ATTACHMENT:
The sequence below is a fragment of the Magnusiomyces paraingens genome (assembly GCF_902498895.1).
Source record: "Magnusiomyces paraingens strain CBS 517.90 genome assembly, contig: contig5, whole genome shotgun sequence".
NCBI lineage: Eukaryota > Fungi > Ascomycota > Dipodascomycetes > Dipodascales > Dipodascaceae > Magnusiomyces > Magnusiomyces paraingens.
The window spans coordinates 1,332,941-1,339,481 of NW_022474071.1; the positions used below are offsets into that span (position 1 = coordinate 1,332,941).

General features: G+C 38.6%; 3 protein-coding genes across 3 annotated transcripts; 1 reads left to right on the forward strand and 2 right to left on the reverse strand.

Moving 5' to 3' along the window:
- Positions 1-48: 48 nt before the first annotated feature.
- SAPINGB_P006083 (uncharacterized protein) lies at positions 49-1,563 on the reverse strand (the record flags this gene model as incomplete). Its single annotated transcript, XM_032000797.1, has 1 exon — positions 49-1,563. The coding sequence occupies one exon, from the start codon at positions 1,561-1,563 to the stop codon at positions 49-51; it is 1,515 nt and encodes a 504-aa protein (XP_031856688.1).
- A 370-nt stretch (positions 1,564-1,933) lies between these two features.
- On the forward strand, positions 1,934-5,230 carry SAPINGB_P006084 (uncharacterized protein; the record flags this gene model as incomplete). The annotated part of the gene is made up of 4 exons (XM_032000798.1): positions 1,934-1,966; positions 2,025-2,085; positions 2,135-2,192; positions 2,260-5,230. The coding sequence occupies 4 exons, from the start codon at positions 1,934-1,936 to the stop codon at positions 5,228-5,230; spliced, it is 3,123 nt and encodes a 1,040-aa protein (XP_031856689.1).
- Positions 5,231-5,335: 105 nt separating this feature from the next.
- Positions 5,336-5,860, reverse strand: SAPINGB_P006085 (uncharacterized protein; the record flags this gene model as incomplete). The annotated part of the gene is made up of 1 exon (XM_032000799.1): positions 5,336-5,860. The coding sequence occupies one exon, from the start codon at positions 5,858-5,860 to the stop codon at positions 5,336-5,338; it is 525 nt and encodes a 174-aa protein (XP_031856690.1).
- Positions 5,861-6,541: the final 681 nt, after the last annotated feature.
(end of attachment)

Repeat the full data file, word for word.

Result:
The sequence below is a fragment of the Magnusiomyces paraingens genome (assembly GCF_902498895.1).
Source record: "Magnusiomyces paraingens strain CBS 517.90 genome assembly, contig: contig5, whole genome shotgun sequence".
NCBI lineage: Eukaryota > Fungi > Ascomycota > Dipodascomycetes > Dipodascales > Dipodascaceae > Magnusiomyces > Magnusiomyces paraingens.
The window spans coordinates 1,332,941-1,339,481 of NW_022474071.1; the positions used below are offsets into that span (position 1 = coordinate 1,332,941).

General features: G+C 38.6%; 3 protein-coding genes across 3 annotated transcripts; 1 reads left to right on the forward strand and 2 right to left on the reverse strand.

Moving 5' to 3' along the window:
- Positions 1-48: 48 nt before the first annotated feature.
- SAPINGB_P006083 (uncharacterized protein) lies at positions 49-1,563 on the reverse strand (the record flags this gene model as incomplete). Its single annotated transcript, XM_032000797.1, has 1 exon — positions 49-1,563. The coding sequence occupies one exon, from the start codon at positions 1,561-1,563 to the stop codon at positions 49-51; it is 1,515 nt and encodes a 504-aa protein (XP_031856688.1).
- A 370-nt stretch (positions 1,564-1,933) lies between these two features.
- On the forward strand, positions 1,934-5,230 carry SAPINGB_P006084 (uncharacterized protein; the record flags this gene model as incomplete). The annotated part of the gene is made up of 4 exons (XM_032000798.1): positions 1,934-1,966; positions 2,025-2,085; positions 2,135-2,192; positions 2,260-5,230. The coding sequence occupies 4 exons, from the start codon at positions 1,934-1,936 to the stop codon at positions 5,228-5,230; spliced, it is 3,123 nt and encodes a 1,040-aa protein (XP_031856689.1).
- Positions 5,231-5,335: 105 nt separating this feature from the next.
- Positions 5,336-5,860, reverse strand: SAPINGB_P006085 (uncharacterized protein; the record flags this gene model as incomplete). The annotated part of the gene is made up of 1 exon (XM_032000799.1): positions 5,336-5,860. The coding sequence occupies one exon, from the start codon at positions 5,858-5,860 to the stop codon at positions 5,336-5,338; it is 525 nt and encodes a 174-aa protein (XP_031856690.1).
- Positions 5,861-6,541: the final 681 nt, after the last annotated feature.